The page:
DW and I currently have our super in a SMSF, so we won't be 'rolling over' our current balance into the new Employer Fund, however I will nominate the new fund to receive our contributions from 1 Jan as the new fund has very low management fees (only 0.2% after a hefty rebate by our company) and has default amounts of Life/TPD insurance and Salary Continuance (Income Protection) insurance provided with the premiums rebated by the company.

Overall the new Employer Fund will provide around $150,000 worth of life/TPD insurance and 21 months of 75% salary continuance insurance (paid for up to two years after 90 days waiting period in cases of temporary disablement eg. a heart attack/stroke/accident etc.). Looking at some quotes from an online insurance broker, these two covers would otherwise cost me around $2,000 per annum in premiums, so it is definitely worthwhile to nominate to join this new Employer Fund for our ongoing superannuation contributions (SGL and salary sacrifice).

Ideally I'd like to have the 9.5% SGL contributions paid into this new fund, and keep my salary sacrifice contributions paid into our SMSF, but unfortunately we aren't allowed to have our employer superannuation contributions paid into two difference funds. However, I can always do an ad hoc 'rollover' into our SMSF if I want to (I'll have to check if there are any exit or rollover fees in the new fund).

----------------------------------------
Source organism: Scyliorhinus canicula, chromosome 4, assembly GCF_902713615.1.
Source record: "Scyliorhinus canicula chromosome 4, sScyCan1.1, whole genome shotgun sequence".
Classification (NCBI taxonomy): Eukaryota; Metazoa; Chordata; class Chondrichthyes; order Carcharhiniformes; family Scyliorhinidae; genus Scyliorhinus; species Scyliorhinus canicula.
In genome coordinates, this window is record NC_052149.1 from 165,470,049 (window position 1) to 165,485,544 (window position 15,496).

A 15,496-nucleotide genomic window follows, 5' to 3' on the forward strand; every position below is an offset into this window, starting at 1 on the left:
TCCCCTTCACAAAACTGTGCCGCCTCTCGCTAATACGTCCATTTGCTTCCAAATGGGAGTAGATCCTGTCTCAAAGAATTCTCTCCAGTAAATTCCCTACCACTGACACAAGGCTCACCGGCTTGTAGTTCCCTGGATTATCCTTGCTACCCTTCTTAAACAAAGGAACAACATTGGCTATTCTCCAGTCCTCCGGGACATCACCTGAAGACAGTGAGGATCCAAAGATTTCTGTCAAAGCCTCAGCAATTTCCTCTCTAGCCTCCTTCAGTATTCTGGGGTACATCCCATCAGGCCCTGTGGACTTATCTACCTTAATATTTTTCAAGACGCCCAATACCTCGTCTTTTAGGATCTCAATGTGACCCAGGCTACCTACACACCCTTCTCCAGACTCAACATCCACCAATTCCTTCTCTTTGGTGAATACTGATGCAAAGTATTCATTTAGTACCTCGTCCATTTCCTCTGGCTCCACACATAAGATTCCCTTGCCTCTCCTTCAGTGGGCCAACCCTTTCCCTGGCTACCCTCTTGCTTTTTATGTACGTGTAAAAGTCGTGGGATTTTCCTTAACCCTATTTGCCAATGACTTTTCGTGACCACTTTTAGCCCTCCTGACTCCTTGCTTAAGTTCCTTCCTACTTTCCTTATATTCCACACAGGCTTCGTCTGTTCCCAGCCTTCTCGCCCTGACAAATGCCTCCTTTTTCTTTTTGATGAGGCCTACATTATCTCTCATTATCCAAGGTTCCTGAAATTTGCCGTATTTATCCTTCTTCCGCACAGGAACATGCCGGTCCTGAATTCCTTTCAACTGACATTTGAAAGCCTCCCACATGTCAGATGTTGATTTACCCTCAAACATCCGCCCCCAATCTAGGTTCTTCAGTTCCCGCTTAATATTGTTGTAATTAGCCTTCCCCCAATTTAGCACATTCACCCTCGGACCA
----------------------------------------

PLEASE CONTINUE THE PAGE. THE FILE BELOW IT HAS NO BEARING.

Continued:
Since our SMSF will no longer be receiving employer contributions after Jan 1 I'll cancel the monthly transfer of $5,000 from our SMSF bank account into our Vanguard HighGrowth Index Fund investment, and leave the remaining cash balance to provide for future SMSF tax and annual fee payments. There should also be sufficient cash available to fund the first 'pension' payout once we switch our SMSF into 'transition to retirement pension' (TRP or TRAP) mode once we hit the preservation age (57 for DW and myself). As we intend to 'recontribute' the pension amounts as an undeducted (nonconcessional) personal contribution every six months there only needs to be around 2% of the SMSF balance available in the bank account to avoid having to liquidate any of our Vanguard investment to fund the TRP payments.

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Tuesday 3 November 2015

Net Worth: October 2015

The CFC ('chinese financial crisis') seems to have fizzled out, with global markets apparently deciding that the sky isn't falling (again) after all. The GFC was 'the big one', then the EFC had less impact, with the PIGS not collapsing after all, and now the imminent 'CFC' appears to morphed into just a transition to a more sustainable rate of economic growth. Ah well, I'm sure they'll be another 'crisis' soon enough.

Overall the market recovery during October and the continued rise in the 'estimated valuation' for our home pushed my net worth back above A$1.8m, which is new 'all time high' -- although if you adjust for inflation and debit the value of the hobby farm/weekender I 'inherited' last year I still have a way to go before I'm as well off as I was in late 2007.

My geared stock portfolio gained $32,650 but is still well below the levels of 2007, or even where it had recovered to in 2010 before the end of the 'mining boom'. My retirement account was boosted by the share market gains and also by one monthly employer contribution being deposited during the month. Our estimated house price gained $36,794. Overall my net worth improved $102,586 during the month, which recovered the losses suffered in the previous two months. I make no predictions as to where my net worth might be at the end of this year or next...